The researchers examined mortality rates of children in 169 nations between 1970 and 2000, and found the global condition of the poor, measured by mortality rates, improved dramatically. However, the researchers found improvements in democratic states were about the same as improvements in non-democratic states.
"Most cross-national studies overlook non-democratic states with good economic and social records, which creates the false impression that democracies have outperformed non-democracies," said Michael Ross, an associate professor of political science at UCLA. "Once these and other flaws are corrected, (the studies show) democracy has little or no effect on child mortality rates."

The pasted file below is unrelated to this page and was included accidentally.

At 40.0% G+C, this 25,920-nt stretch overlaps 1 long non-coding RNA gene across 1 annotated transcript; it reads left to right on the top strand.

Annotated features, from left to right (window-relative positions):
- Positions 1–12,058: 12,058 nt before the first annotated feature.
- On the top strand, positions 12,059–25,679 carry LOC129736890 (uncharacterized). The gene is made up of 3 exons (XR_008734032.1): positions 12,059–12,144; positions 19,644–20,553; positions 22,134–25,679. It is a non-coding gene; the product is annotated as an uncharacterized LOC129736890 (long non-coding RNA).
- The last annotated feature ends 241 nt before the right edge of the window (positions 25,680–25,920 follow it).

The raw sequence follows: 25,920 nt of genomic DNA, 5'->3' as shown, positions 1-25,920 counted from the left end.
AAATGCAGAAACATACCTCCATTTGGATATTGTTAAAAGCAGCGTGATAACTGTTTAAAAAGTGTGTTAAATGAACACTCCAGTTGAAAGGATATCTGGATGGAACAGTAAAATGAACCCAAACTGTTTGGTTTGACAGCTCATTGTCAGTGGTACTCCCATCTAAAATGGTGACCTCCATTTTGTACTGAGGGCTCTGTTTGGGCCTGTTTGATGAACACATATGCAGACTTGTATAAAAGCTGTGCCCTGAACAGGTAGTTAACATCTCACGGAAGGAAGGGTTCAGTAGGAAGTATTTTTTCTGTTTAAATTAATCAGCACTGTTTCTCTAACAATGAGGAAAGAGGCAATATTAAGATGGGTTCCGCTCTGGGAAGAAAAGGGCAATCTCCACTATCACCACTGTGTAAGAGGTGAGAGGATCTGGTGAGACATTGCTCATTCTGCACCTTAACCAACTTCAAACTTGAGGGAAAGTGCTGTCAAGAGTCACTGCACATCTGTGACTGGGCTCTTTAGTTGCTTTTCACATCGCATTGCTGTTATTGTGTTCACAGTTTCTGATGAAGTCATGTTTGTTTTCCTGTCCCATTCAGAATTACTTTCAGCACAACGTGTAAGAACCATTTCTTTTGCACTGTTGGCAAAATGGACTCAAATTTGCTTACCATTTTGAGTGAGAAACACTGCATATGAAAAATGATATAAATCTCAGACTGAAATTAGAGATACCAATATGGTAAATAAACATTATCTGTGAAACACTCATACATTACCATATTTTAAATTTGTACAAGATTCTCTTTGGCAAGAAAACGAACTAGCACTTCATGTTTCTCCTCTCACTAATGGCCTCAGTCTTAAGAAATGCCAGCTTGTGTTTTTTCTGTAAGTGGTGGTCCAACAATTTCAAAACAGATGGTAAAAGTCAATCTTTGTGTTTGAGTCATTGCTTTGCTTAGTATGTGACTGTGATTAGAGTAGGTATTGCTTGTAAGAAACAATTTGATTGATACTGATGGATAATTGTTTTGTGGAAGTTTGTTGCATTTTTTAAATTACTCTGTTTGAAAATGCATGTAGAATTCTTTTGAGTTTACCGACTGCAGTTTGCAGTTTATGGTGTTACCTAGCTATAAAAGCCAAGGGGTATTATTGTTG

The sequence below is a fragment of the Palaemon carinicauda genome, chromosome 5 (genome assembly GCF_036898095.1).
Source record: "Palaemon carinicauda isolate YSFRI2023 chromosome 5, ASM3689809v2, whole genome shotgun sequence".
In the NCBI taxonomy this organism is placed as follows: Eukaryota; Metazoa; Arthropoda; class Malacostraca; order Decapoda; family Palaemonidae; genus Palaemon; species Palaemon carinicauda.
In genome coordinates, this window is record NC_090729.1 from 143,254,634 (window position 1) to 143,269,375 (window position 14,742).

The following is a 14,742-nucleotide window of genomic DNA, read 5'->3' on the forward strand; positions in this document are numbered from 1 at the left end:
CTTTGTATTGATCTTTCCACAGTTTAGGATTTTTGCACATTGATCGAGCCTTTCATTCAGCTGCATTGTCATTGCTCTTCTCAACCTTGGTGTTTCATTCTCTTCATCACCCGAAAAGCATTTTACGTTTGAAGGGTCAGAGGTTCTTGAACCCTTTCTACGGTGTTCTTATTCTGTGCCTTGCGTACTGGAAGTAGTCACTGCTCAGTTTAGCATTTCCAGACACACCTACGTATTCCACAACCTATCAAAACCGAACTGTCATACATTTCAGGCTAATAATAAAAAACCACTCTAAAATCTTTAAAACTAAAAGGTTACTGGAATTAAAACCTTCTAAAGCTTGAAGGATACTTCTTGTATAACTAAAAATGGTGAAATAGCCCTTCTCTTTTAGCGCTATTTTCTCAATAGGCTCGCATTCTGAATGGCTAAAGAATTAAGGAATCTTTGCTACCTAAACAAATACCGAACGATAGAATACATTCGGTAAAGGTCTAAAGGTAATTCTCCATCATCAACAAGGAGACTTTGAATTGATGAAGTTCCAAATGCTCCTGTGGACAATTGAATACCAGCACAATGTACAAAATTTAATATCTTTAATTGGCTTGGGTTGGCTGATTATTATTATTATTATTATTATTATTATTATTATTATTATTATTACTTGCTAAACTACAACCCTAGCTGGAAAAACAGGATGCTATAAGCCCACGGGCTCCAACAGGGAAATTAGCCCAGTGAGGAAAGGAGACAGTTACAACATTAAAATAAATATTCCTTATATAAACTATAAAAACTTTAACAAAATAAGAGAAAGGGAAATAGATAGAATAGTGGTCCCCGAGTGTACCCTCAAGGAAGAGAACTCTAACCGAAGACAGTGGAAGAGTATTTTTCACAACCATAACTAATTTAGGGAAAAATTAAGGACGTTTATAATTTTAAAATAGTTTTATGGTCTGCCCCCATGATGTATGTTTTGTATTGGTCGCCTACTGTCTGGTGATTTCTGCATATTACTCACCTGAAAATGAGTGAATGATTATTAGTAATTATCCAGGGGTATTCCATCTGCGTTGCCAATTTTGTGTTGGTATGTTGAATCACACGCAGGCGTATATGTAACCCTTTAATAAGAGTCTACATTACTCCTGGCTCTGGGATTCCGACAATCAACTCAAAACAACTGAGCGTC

Ross and his colleagues believe that while democracies generally spend more money on education and health, the improvements seem to benefit middle and upper-income groups, and do not translate to improvements for the poorer-class.
The research appears in the current issue of the American Journal of Political Science.
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